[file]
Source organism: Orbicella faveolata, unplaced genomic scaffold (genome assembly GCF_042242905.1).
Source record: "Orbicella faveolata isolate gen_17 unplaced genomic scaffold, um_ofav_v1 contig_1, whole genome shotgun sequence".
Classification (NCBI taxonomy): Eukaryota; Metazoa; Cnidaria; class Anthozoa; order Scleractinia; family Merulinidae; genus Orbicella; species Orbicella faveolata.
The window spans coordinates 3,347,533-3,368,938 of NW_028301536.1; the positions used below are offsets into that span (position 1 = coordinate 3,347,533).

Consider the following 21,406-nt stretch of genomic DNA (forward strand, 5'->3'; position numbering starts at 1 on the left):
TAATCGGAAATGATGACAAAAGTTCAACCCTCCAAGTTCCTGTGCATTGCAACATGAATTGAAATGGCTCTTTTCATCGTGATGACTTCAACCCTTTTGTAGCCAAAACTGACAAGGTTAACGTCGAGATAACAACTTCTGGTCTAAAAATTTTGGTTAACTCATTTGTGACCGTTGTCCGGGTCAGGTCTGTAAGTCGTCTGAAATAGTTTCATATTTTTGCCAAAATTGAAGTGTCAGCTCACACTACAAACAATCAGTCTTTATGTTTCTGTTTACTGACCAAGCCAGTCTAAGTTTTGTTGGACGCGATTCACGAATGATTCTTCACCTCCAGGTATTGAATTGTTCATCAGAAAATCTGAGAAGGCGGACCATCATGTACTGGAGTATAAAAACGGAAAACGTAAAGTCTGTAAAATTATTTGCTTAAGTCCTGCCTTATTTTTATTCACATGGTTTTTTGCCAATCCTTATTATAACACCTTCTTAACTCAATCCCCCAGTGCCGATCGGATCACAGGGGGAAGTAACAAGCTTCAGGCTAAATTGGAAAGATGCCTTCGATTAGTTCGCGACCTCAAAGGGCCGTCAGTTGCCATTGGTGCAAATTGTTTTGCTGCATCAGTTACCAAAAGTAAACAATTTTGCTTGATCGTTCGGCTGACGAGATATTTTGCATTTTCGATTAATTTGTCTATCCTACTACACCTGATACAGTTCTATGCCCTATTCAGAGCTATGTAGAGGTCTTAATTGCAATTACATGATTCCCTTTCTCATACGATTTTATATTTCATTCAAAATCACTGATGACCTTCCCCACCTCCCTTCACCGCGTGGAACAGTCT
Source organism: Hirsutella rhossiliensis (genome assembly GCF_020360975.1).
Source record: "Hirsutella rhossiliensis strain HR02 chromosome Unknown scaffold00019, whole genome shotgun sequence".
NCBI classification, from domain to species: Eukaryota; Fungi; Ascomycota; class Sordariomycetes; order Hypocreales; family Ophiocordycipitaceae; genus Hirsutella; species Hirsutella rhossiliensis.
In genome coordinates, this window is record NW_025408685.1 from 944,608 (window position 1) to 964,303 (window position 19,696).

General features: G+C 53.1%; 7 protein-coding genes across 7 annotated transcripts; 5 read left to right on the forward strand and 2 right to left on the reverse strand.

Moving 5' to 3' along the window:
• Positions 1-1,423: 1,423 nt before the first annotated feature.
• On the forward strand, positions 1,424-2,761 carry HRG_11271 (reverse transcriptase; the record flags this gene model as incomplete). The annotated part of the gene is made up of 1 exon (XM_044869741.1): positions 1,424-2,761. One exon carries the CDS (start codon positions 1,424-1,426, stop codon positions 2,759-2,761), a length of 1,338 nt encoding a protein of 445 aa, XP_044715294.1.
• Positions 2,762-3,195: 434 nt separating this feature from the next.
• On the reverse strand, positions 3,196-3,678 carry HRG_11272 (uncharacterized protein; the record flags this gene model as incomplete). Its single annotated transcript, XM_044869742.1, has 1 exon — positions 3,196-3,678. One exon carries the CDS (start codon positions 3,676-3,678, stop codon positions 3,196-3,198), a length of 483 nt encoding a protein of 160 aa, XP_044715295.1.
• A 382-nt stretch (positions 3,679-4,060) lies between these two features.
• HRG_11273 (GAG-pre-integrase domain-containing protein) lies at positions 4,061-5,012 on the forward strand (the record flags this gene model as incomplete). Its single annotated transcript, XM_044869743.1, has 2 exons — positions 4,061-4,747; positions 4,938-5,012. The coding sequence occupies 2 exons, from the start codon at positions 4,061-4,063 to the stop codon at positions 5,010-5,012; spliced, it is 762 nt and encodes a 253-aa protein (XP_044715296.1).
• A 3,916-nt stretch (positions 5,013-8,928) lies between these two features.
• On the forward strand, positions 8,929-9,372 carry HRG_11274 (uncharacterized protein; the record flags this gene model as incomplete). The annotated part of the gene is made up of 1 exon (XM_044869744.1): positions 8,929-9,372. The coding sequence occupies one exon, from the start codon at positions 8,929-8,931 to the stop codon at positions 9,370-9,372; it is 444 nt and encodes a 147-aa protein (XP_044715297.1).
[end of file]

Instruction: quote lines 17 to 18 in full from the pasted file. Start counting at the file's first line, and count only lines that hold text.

• A 382-nt stretch (positions 3,679-4,060) lies between these two features.
• HRG_11273 (GAG-pre-integrase domain-containing protein) lies at positions 4,061-5,012 on the forward strand (the record flags this gene model as incomplete). Its single annotated transcript, XM_044869743.1, has 2 exons — positions 4,061-4,747; positions 4,938-5,012. The coding sequence occupies 2 exons, from the start codon at positions 4,061-4,063 to the stop codon at positions 5,010-5,012; spliced, it is 762 nt and encodes a 253-aa protein (XP_044715296.1).